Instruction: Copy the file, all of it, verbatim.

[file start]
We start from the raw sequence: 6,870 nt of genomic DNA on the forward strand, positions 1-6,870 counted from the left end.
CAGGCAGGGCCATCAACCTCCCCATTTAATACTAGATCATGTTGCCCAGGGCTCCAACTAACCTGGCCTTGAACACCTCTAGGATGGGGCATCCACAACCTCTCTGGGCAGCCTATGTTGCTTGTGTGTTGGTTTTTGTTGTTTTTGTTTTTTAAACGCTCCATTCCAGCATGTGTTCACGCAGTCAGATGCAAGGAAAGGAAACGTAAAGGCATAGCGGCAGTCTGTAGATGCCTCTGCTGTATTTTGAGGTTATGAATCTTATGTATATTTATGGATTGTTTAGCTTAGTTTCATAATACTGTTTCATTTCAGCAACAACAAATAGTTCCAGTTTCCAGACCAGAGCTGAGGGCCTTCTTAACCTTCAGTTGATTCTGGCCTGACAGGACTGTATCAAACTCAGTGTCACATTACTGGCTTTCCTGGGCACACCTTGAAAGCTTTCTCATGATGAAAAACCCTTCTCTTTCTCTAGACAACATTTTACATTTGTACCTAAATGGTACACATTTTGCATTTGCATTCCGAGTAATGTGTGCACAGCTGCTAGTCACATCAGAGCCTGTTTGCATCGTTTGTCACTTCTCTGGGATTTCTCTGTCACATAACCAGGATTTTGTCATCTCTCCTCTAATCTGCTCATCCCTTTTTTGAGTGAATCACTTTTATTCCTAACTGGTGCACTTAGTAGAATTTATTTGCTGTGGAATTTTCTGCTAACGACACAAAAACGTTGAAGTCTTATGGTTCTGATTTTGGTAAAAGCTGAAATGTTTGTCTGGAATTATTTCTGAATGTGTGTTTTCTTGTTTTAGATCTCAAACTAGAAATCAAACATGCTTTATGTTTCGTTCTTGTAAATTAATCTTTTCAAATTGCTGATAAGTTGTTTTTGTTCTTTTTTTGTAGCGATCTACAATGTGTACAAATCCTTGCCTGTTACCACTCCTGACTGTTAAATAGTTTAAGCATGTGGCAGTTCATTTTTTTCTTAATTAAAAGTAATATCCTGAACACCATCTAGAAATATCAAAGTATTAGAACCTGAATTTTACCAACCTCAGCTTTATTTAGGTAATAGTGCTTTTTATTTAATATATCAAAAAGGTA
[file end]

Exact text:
We start from the raw sequence: 6,870 nt of genomic DNA on the forward strand, positions 1-6,870 counted from the left end.
CAGGCAGGGCCATCAACCTCCCCATTTAATACTAGATCATGTTGCCCAGGGCTCCAACTAACCTGGCCTTGAACACCTCTAGGATGGGGCATCCACAACCTCTCTGGGCAGCCTATGTTGCTTGTGTGTTGGTTTTTGTTGTTTTTGTTTTTTAAACGCTCCATTCCAGCATGTGTTCACGCAGTCAGATGCAAGGAAAGGAAACGTAAAGGCATAGCGGCAGTCTGTAGATGCCTCTGCTGTATTTTGAGGTTATGAATCTTATGTATATTTATGGATTGTTTAGCTTAGTTTCATAATACTGTTTCATTTCAGCAACAACAAATAGTTCCAGTTTCCAGACCAGAGCTGAGGGCCTTCTTAACCTTCAGTTGATTCTGGCCTGACAGGACTGTATCAAACTCAGTGTCACATTACTGGCTTTCCTGGGCACACCTTGAAAGCTTTCTCATGATGAAAAACCCTTCTCTTTCTCTAGACAACATTTTACATTTGTACCTAAATGGTACACATTTTGCATTTGCATTCCGAGTAATGTGTGCACAGCTGCTAGTCACATCAGAGCCTGTTTGCATCGTTTGTCACTTCTCTGGGATTTCTCTGTCACATAACCAGGATTTTGTCATCTCTCCTCTAATCTGCTCATCCCTTTTTTGAGTGAATCACTTTTATTCCTAACTGGTGCACTTAGTAGAATTTATTTGCTGTGGAATTTTCTGCTAACGACACAAAAACGTTGAAGTCTTATGGTTCTGATTTTGGTAAAAGCTGAAATGTTTGTCTGGAATTATTTCTGAATGTGTGTTTTCTTGTTTTAGATCTCAAACTAGAAATCAAACATGCTTTATGTTTCGTTCTTGTAAATTAATCTTTTCAAATTGCTGATAAGTTGTTTTTGTTCTTTTTTTGTAGCGATCTACAATGTGTACAAATCCTTGCCTGTTACCACTCCTGACTGTTAAATAGTTTAAGCATGTGGCAGTTCATTTTTTTCTTAATTAAAAGTAATATCCTGAACACCATCTAGAAATATCAAAGTATTAGAACCTGAATTTTACCAACCTCAGCTTTATTTAGGTAATAGTGCTTTTTATTTAATATATCAAAAAGGTA